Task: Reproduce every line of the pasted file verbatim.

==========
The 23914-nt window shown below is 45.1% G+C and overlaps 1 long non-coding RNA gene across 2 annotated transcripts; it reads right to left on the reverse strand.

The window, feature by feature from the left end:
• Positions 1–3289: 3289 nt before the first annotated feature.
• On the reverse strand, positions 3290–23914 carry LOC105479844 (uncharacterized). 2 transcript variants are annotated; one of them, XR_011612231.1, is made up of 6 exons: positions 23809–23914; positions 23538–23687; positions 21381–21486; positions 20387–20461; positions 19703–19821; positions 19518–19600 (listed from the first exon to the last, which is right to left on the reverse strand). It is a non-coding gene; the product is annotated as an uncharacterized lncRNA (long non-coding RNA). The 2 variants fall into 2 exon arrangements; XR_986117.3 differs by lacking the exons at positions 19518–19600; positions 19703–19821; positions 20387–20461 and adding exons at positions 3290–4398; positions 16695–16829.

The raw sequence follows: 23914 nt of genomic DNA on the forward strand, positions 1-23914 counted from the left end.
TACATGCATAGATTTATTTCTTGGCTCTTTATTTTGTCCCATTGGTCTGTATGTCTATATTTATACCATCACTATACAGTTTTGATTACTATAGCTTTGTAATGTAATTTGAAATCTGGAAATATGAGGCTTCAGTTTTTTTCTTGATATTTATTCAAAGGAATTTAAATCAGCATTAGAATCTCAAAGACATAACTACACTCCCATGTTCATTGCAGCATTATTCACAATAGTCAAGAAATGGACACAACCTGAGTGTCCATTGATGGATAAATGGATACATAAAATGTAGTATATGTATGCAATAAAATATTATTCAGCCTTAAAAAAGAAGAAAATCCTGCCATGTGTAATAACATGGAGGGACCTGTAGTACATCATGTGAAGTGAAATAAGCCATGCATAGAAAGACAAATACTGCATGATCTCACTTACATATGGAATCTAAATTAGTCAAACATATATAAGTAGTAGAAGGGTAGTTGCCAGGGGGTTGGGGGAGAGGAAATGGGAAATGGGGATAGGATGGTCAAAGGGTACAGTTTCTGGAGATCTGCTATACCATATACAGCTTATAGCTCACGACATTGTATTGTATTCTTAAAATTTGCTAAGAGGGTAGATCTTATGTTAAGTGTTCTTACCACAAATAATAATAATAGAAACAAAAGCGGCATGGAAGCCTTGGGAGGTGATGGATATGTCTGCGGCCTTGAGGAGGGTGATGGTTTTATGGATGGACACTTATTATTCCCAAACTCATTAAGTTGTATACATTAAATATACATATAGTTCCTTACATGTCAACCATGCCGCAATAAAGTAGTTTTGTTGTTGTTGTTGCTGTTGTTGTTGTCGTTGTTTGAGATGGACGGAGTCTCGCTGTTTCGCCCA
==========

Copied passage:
The 23914-nt window shown below is 45.1% G+C and overlaps 1 long non-coding RNA gene across 2 annotated transcripts; it reads right to left on the reverse strand.

The window, feature by feature from the left end:
• Positions 1–3289: 3289 nt before the first annotated feature.
• On the reverse strand, positions 3290–23914 carry LOC105479844 (uncharacterized). 2 transcript variants are annotated; one of them, XR_011612231.1, is made up of 6 exons: positions 23809–23914; positions 23538–23687; positions 21381–21486; positions 20387–20461; positions 19703–19821; positions 19518–19600 (listed from the first exon to the last, which is right to left on the reverse strand). It is a non-coding gene; the product is annotated as an uncharacterized lncRNA (long non-coding RNA). The 2 variants fall into 2 exon arrangements; XR_986117.3 differs by lacking the exons at positions 19518–19600; positions 19703–19821; positions 20387–20461 and adding exons at positions 3290–4398; positions 16695–16829.

The raw sequence follows: 23914 nt of genomic DNA on the forward strand, positions 1-23914 counted from the left end.
TACATGCATAGATTTATTTCTTGGCTCTTTATTTTGTCCCATTGGTCTGTATGTCTATATTTATACCATCACTATACAGTTTTGATTACTATAGCTTTGTAATGTAATTTGAAATCTGGAAATATGAGGCTTCAGTTTTTTTCTTGATATTTATTCAAAGGAATTTAAATCAGCATTAGAATCTCAAAGACATAACTACACTCCCATGTTCATTGCAGCATTATTCACAATAGTCAAGAAATGGACACAACCTGAGTGTCCATTGATGGATAAATGGATACATAAAATGTAGTATATGTATGCAATAAAATATTATTCAGCCTTAAAAAAGAAGAAAATCCTGCCATGTGTAATAACATGGAGGGACCTGTAGTACATCATGTGAAGTGAAATAAGCCATGCATAGAAAGACAAATACTGCATGATCTCACTTACATATGGAATCTAAATTAGTCAAACATATATAAGTAGTAGAAGGGTAGTTGCCAGGGGGTTGGGGGAGAGGAAATGGGAAATGGGGATAGGATGGTCAAAGGGTACAGTTTCTGGAGATCTGCTATACCATATACAGCTTATAGCTCACGACATTGTATTGTATTCTTAAAATTTGCTAAGAGGGTAGATCTTATGTTAAGTGTTCTTACCACAAATAATAATAATAGAAACAAAAGCGGCATGGAAGCCTTGGGAGGTGATGGATATGTCTGCGGCCTTGAGGAGGGTGATGGTTTTATGGATGGACACTTATTATTCCCAAACTCATTAAGTTGTATACATTAAATATACATATAGTTCCTTACATGTCAACCATGCCGCAATAAAGTAGTTTTGTTGTTGTTGTTGCTGTTGTTGTTGTCGTTGTTTGAGATGGACGGAGTCTCGCTGTTTCGCCCA